Assessing U.S. Strategy In Syria
RACHEL MARTIN, HOST:
President Obama said today that it's, quote, "not conceivable," for Syrian President Bashar al-Assad to remain in power. And he said the goal of diplomatic talks in Vienna is to come up with a political transition. Michael Ratney is the State Department's envoy to Syria. He joins me now on the line. Welcome to the program.
MICHAEL RATNEY: Hi, good morning.
MARTIN: Straightforward question, is the U.S. priority in Syria defeating ISIS or getting rid of Assad?
RATNEY: Well, look, we have to do both. We're devoting a great deal of energy to the counter-ISIL campaign in Iraq and in northern Syria. But at the same time, finding a path to a political transition in Syria, a path away from Assad, a path to a better future for Syrians, is a big part of our efforts. And it's been a major focus of Secretary Kerry's efforts for the past few weeks. And certainly looking into the rest of November, December, January, this is where we're focusing a huge amount of energy.
MARTIN: But I imagine that complicates things, having to prioritize both at the same time. Last month, the administration said it was ending its program to train Syrian rebels in neighboring countries. Instead, the plan now is to directly support the groups in the country by sending them military equipment. If the U.S. government couldn't train the rebels, why do you arm them?
RATNEY: No, it's a complicated story. And sometimes, the explanations of what happened with that train-and-equip program aren't completely accurate. Look, still it's a huge priority of ours to find local partners on the ground willing, able, capable to fight ISIL. And those efforts are going to continue. The nature of the program has shifted a bit from the focus on bringing them out and training them to equipping those with whom we already have relationships. But obviously finding additional partners, that continues to be a part of the effort - partners internationally and partners on the ground inside of Syria. It's a central part of our effort to combat ISIL in northern Syria.
MARTIN: What does a political solution in Syria look like? I mean, why would Bashar al-Assad ever willingly leave power?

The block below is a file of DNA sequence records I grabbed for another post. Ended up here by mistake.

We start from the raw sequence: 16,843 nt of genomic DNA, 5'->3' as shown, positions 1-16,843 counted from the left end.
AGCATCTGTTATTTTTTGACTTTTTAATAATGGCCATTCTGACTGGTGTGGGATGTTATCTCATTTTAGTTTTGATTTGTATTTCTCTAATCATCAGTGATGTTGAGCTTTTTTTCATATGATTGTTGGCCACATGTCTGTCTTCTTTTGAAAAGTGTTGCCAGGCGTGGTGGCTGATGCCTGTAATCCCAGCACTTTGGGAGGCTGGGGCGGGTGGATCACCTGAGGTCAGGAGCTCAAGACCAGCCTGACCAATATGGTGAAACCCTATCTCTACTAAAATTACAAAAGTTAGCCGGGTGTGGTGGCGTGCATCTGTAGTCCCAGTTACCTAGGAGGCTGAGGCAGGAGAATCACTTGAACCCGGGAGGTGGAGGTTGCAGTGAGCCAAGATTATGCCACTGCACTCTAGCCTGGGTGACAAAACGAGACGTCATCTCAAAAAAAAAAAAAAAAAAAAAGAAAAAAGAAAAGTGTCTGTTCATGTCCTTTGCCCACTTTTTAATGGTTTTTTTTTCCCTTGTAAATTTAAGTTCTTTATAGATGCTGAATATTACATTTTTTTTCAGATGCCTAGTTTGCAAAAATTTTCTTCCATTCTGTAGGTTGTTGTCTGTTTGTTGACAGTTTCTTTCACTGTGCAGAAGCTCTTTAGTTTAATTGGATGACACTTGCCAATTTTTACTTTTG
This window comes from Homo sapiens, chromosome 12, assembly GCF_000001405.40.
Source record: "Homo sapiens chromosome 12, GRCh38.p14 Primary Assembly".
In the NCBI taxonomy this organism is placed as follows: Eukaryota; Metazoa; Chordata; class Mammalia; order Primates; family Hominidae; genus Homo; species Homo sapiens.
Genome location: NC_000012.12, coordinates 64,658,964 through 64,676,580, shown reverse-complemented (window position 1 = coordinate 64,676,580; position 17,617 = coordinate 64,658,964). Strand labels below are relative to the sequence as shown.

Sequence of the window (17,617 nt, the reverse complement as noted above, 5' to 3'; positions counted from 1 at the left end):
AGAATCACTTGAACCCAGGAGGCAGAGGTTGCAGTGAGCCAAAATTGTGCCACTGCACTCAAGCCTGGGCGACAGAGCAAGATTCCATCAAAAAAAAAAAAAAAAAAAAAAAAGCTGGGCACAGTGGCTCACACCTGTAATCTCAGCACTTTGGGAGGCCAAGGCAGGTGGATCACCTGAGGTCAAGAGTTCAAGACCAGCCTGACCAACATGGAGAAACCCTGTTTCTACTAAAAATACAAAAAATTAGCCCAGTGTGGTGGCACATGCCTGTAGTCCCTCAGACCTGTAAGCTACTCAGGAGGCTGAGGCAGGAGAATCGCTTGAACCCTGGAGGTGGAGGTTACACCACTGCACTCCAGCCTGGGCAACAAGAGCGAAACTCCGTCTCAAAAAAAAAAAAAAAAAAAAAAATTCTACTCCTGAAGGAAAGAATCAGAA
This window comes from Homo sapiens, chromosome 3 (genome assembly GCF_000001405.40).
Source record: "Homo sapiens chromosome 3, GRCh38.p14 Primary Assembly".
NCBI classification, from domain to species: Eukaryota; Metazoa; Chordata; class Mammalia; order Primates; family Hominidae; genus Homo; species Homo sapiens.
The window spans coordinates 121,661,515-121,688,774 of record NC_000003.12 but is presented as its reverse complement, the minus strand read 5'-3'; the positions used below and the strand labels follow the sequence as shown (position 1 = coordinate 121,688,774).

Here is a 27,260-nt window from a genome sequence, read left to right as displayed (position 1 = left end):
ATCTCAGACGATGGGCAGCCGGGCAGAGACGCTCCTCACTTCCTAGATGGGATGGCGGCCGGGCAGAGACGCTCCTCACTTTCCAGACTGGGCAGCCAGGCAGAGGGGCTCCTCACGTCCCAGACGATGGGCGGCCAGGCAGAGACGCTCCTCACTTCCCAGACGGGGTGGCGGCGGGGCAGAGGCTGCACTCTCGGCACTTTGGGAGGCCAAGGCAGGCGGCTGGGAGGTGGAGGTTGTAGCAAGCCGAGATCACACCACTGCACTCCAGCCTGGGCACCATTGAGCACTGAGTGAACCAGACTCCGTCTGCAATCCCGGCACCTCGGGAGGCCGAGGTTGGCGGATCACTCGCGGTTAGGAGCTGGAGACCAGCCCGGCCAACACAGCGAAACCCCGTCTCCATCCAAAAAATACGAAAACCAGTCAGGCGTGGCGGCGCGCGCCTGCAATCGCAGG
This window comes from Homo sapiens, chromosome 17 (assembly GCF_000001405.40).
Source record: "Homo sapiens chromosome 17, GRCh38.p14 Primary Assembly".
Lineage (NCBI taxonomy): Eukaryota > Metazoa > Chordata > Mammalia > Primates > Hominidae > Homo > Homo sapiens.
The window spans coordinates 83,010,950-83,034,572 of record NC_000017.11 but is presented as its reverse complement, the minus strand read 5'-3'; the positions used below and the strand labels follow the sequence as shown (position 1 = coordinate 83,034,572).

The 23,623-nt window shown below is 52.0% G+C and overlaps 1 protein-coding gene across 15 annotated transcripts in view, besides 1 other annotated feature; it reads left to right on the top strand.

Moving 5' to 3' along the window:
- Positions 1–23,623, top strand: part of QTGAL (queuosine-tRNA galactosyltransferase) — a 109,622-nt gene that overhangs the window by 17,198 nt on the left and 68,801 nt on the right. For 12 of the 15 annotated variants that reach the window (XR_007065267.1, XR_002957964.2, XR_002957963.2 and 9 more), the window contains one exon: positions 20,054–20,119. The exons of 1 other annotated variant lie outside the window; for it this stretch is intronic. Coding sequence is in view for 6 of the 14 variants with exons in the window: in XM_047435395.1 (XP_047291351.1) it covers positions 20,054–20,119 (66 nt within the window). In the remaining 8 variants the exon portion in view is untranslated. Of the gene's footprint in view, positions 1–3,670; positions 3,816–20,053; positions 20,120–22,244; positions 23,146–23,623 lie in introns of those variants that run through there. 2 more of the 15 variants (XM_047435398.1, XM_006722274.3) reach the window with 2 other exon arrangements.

RATNEY: You know, I spend a lot of my time talking to Syrians, Syrians principally in the opposition. And one thing you get is an absolute determination, a sense that there is no political future. There is no path out of the mess - the hell, as the secretary has described it - in Syria, unless Assad goes. There's an enormous amount of determination. And ultimately, you know, he can choose to cling to power and to extend the misery of the Syrian people - and all you have to do is have one conversation with Syrians inside of Syria, and you know that's like - or he can be a part of a negotiating process. And that's the direction we're going, in which ultimately, his fate will be decided and his exit will be insured. Unless that happens, unless that political process starts, unless there's a willingness on the part of all the parties to this conflict to find some peaceful political path out of it, you know, the hell that Syrians are living in for the past four and a half years is just going to continue.
MARTIN: And then, briefly, what's the plan if he were to leave? Who takes over?
RATNEY: You know, there's a lot of very capable Syrians. And I've met a lot of them in the time that I've been in my position. The sooner that transition starts, the sooner the political process starts, the better chances there are of some kind of a managed, negotiated transition in which stability returns to Syria, security returns and some kind of a transitional body, transitional governing body as stipulated in the Geneva communique from 2012, takes over, there's path towards rewriting the constitution, towards elections pursuant to that constitution. It's not going to be easy - no kidding. But the alternative is pretty bleak.
MARTIN: Michael Ratney is the State Department's envoy to Syria. Thanks so much for talking with us.
RATNEY: My pleasure. Transcript provided by NPR, Copyright NPR.